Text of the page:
'Articles' Copy_(14)_of_Lisa_cam_129                                                                                                                                             DJ Fitch on Michael at school
"Feel" by Ron McLoughlin

We all know what 'Feel' is?  RIGHT!!
Every instructor and riding program in the world talks about developing 'feel'.  That ability
to ride without effort, to get your horse to perform perfectly.  To have your horse be soft, to give, to flex with no resistance.  To have your horse do things that nobody else can see....
     All of this happens when you are all alone with your horse, maybe in the mountains, or in a large arena, or perhaps a round pen.  All of a sudden, a clap of thunder, the skies open up, a beam of light streaks down on you.  You yell, "I've got feel, I'm a new rider"!
     You think you are good for life now....
Well, the beam of light doesn't come down on very many people, so most of the riders in the world are left riding around in a quandary, looking for it the rest of their riding career.
     There are a few riders that do develop feel without knowing how.  Some people have a gift, or a lick on a horse, or natural talent.  Not all of us do!  

     090Ki Allen demonstrating at the Virginia State Fair        
One man who did, was Monte Foreman.  But even with his natural talent, he realized he needed more, to go to the top.  'Monte Foreman, the science of horse handling'.  He studied the horse and how they move.  He called this 'Move Basics'.  Then he studied the way a rider does or should do things, and attempted to put it all together for a better and 'correct' ride.  Monte found out that riding was a science, not mystic or supernatural.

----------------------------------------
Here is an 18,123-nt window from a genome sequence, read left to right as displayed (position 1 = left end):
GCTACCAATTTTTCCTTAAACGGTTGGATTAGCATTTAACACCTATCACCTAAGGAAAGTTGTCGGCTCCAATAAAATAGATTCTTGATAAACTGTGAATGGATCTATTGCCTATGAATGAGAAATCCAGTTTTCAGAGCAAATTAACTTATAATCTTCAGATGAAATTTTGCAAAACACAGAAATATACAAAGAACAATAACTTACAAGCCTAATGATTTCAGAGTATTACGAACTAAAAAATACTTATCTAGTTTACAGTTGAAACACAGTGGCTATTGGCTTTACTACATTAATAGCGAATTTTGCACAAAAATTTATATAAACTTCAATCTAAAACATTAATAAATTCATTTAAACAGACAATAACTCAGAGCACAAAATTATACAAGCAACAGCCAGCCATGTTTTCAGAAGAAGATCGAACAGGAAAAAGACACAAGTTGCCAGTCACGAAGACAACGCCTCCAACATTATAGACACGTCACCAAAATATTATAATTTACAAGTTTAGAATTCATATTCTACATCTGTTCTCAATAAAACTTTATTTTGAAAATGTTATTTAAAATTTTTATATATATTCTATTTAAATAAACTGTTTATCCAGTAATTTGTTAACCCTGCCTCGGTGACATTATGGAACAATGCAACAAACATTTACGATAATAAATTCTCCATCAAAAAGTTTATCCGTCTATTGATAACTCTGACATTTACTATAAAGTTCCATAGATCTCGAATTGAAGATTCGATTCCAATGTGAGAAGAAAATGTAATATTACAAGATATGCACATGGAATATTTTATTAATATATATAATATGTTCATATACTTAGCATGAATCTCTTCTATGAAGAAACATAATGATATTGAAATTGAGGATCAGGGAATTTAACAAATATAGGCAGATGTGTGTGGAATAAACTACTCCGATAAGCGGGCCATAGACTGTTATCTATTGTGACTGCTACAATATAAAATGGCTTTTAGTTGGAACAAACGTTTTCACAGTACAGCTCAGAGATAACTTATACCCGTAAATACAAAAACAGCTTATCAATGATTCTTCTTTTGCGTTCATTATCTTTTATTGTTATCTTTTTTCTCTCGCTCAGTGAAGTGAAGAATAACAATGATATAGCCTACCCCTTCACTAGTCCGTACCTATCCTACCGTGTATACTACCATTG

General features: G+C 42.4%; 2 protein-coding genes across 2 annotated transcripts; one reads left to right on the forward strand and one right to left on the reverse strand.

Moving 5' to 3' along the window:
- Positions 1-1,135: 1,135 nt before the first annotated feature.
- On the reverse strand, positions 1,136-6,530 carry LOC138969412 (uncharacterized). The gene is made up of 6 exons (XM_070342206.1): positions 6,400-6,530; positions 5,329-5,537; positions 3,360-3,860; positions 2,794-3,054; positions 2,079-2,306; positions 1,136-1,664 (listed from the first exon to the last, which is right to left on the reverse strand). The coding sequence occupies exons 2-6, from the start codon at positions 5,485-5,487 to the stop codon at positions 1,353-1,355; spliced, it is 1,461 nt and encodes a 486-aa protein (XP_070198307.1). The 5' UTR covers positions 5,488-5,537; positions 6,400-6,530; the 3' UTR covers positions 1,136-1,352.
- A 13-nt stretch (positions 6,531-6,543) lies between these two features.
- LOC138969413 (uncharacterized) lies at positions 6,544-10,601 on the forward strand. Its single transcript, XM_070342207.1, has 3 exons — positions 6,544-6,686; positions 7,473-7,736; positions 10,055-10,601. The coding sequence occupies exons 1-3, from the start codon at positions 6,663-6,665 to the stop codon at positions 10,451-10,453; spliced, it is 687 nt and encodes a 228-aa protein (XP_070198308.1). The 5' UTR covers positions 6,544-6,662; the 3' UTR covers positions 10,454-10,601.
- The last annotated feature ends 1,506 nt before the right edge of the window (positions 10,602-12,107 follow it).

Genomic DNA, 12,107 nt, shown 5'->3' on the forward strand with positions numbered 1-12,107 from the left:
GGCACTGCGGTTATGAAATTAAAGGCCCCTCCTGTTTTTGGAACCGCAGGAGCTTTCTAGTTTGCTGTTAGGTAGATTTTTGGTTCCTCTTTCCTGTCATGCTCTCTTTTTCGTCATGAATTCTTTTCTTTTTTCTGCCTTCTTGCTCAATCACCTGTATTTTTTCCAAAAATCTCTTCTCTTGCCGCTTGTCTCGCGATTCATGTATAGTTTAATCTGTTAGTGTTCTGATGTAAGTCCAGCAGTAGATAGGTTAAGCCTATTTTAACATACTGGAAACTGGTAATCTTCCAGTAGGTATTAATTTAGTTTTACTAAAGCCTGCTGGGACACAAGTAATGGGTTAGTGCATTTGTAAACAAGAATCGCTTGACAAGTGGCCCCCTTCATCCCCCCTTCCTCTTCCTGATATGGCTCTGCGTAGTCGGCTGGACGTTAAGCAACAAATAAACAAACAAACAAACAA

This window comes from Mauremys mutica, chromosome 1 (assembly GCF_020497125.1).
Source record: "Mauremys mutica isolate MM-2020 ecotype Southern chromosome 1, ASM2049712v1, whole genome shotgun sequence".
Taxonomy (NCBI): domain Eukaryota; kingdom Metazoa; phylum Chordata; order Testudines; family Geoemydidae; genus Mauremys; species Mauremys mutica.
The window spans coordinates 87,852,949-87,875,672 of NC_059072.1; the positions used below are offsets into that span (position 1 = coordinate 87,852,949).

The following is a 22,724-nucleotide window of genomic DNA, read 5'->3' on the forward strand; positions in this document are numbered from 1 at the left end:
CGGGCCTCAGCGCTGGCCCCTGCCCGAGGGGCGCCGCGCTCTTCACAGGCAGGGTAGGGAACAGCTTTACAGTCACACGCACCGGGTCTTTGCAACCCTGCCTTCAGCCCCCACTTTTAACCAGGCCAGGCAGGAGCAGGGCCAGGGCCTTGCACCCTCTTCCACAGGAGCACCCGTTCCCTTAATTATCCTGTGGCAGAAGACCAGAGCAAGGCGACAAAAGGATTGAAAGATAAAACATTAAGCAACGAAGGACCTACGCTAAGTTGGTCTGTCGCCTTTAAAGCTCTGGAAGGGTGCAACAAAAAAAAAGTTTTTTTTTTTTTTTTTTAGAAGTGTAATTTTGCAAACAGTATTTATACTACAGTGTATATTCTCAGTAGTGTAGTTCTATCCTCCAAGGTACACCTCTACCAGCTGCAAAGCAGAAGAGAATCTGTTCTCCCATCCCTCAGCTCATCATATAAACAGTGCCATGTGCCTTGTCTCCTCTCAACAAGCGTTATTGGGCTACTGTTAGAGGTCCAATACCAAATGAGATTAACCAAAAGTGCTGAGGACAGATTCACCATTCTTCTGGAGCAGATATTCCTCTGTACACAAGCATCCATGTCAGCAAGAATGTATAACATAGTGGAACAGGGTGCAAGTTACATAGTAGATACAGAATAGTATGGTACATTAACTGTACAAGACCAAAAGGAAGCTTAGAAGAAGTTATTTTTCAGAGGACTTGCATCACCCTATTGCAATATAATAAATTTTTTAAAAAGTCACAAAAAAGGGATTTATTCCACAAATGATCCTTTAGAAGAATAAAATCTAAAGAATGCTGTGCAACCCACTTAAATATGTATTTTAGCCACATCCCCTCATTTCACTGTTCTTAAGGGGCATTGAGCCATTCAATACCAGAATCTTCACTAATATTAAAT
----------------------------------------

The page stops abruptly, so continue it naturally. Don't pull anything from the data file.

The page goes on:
So, in an effort to progress from where Monte Foreman left off, and to get more people to understand what 'feel' is, I realized that we needed to make some changes in how we looked for it, and what we called it.  We needed a good definition of what 'feel' is, we needed a hands-on way of developing it.  Something we could truly visualize, for ourselves, or while watching someone else ride.
     The first thing I did, was rename the term 'feel'.  We now call it, 'THE LET ZONE'.
Briefly meaning, the point at which the horse and rider have developed both physical and mental unity, and are letting the performance of the ride happen.  Then we developed a chart so riders could see on paper what we are talking about.  A complete definition and the chart can be found in the 'McLoughlin Clinic Rider's Notebook', but we will briefly explain it:

     Definition of the Let Zone:                                                                        Cody, 3 yr. student, riding Holly at the school
The point at which you and your horse's mental and physical energy's are working together in a positive motion.  Where the strength of your controlling nature and the strength of the horse's resisting nature are equal.  Neither one being dominant, thereby forming some type of positive performance.  The performance, consisting of at least small amounts of understanding, with a relaxing effect on the horse's brain.  A ride in its finished state would be in perfect balance, rhythm and timing, with the lease amount of effort.
The drills, the techniques of implementing;  all of this, is in phases.  The fact that we have renamed 'feel' and given it a definition and a colored chart, does not mean it will be easy to get there.  Hopefully, it will be easier to, and a higher percent of riders will make it to 'THE LET ZONE', on a more frequent basis.

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